Rapid capture solutions may not be the most traditional application of time-lapse photography but when used to cover short-term works it can reap impressive results.
Delving deep below London and into the underground tunnels at The Postal Museum, our team helped the attraction document their brand new Mail Rail ride under construction, in exceptionally challenging conditions.
“‘Broadcast-ready’ time-lapse refers to a combination of quality and adaptability that can appeal to television audiences that not only matches, but enhances their viewing experience.” We unpack this using some of our own examples.
Looking for greener solutions in everyday business is becoming increasingly important, particularly in the construction industry. We look at projects captured with time-lapse that have ‘green’ objectives.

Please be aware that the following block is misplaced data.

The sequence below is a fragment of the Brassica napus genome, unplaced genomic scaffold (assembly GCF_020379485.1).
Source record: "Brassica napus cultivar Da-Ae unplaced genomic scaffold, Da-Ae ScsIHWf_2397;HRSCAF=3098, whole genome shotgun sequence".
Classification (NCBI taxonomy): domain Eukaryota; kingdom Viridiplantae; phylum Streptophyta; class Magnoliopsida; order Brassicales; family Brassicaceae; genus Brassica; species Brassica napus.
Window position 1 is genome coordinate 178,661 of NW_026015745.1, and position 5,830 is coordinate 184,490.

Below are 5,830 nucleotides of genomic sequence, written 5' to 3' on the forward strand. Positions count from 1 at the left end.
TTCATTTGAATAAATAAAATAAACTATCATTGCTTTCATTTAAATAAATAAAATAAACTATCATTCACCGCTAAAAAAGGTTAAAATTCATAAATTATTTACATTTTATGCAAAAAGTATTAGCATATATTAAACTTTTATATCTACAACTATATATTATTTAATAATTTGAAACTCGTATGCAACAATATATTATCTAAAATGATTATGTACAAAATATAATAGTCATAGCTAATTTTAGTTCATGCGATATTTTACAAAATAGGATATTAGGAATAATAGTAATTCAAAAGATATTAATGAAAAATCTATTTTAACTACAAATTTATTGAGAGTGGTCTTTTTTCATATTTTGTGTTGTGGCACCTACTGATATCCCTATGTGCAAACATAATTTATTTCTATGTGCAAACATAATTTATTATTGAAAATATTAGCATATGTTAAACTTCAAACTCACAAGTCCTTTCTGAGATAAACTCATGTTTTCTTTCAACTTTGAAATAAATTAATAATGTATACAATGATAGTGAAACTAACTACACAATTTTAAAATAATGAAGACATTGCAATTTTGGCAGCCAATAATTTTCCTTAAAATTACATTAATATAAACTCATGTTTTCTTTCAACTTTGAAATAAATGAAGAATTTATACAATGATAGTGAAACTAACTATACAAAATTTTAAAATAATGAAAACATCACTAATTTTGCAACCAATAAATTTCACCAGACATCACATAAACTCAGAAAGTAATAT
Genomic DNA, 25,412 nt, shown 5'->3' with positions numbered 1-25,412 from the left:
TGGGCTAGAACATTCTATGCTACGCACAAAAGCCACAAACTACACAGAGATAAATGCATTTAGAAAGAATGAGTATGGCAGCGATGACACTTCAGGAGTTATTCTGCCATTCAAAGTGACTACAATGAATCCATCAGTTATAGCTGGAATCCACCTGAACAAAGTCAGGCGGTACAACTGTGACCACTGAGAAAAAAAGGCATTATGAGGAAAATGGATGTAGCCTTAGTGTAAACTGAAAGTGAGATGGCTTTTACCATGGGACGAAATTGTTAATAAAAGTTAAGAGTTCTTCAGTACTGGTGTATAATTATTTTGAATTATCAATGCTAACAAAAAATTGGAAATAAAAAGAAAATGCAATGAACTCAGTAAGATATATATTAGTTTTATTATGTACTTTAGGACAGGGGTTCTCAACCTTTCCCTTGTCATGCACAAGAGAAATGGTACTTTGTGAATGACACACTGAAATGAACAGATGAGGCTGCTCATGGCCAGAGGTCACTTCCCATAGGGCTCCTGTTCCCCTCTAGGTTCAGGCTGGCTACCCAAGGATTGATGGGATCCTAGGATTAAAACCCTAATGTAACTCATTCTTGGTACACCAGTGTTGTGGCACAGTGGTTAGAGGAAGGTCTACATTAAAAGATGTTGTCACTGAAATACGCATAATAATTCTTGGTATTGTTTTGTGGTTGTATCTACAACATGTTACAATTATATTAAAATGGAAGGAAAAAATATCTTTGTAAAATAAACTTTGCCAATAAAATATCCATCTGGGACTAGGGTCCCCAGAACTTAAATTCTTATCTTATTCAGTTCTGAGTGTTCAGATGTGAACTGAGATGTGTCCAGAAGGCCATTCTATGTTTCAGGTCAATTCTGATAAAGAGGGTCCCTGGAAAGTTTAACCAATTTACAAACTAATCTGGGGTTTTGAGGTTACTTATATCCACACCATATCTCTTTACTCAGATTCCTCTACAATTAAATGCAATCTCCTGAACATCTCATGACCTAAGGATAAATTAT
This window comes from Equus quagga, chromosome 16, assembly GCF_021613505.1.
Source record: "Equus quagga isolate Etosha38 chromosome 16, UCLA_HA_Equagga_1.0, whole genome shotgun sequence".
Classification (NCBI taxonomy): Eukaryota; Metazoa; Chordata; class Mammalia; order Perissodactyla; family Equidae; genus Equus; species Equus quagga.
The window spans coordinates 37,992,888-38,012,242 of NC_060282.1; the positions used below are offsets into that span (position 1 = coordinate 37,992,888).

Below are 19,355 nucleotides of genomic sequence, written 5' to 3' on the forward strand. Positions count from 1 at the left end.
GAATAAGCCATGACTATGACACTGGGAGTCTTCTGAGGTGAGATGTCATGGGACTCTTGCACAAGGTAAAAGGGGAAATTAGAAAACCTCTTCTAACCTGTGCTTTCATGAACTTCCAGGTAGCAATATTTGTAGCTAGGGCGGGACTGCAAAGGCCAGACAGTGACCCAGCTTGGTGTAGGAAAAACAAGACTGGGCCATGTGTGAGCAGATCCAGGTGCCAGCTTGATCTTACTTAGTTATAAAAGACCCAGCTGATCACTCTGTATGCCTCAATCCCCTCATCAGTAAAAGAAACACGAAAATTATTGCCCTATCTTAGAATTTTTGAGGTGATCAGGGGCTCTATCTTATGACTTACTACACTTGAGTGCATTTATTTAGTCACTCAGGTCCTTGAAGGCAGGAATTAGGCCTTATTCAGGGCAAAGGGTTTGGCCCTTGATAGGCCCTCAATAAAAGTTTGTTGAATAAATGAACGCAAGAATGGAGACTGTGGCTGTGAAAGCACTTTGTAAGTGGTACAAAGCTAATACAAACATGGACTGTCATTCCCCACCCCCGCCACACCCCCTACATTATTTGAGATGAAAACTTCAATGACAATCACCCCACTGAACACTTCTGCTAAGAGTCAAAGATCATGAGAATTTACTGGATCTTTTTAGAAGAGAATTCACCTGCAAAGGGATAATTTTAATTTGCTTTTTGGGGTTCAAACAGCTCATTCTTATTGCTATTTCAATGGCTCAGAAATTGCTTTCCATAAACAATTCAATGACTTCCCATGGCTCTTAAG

For projects which come with a quick turnaround period, such as prestigious events and short-term work, time-lapse can be used effectively to add value within the associated time constraints.
Using both remote time-lapse capabilities and in situ capture, Time-Lapse Systems are one of the UK’s leading providers of internal time-lapse, for retail fit-out projects, office refits and more.
Our first blog of 2017 explores the new year through time-lapse videos from photographers across the world, from as far back as 2011 and as recently as the turn of the latest year. Visit Australia, America and Ireland in these videos.
We were chosen to capture the the world’s largest Lego store under construction in capital’s most popular retail and tourism destination. Our clients ISG commissioned us to create a three-minute Lego time-lapse video across the 18-week fit-out period.
Quite an event on Monday, as the popularly named ‘supermoon’ came into full view across the world. With such a special phenomenon occurring so rarely, we look at how the photography world has capture past lunar spectacles.
Innovative camera system solutions are now being taken full advantage of by contractors, with time-lapse now used extensively across the UK and beyond. Along with other modern image capture methods – including UAVs (drones) and mast photography – construction projects can be remotely captured and monitored for a wide range of uses.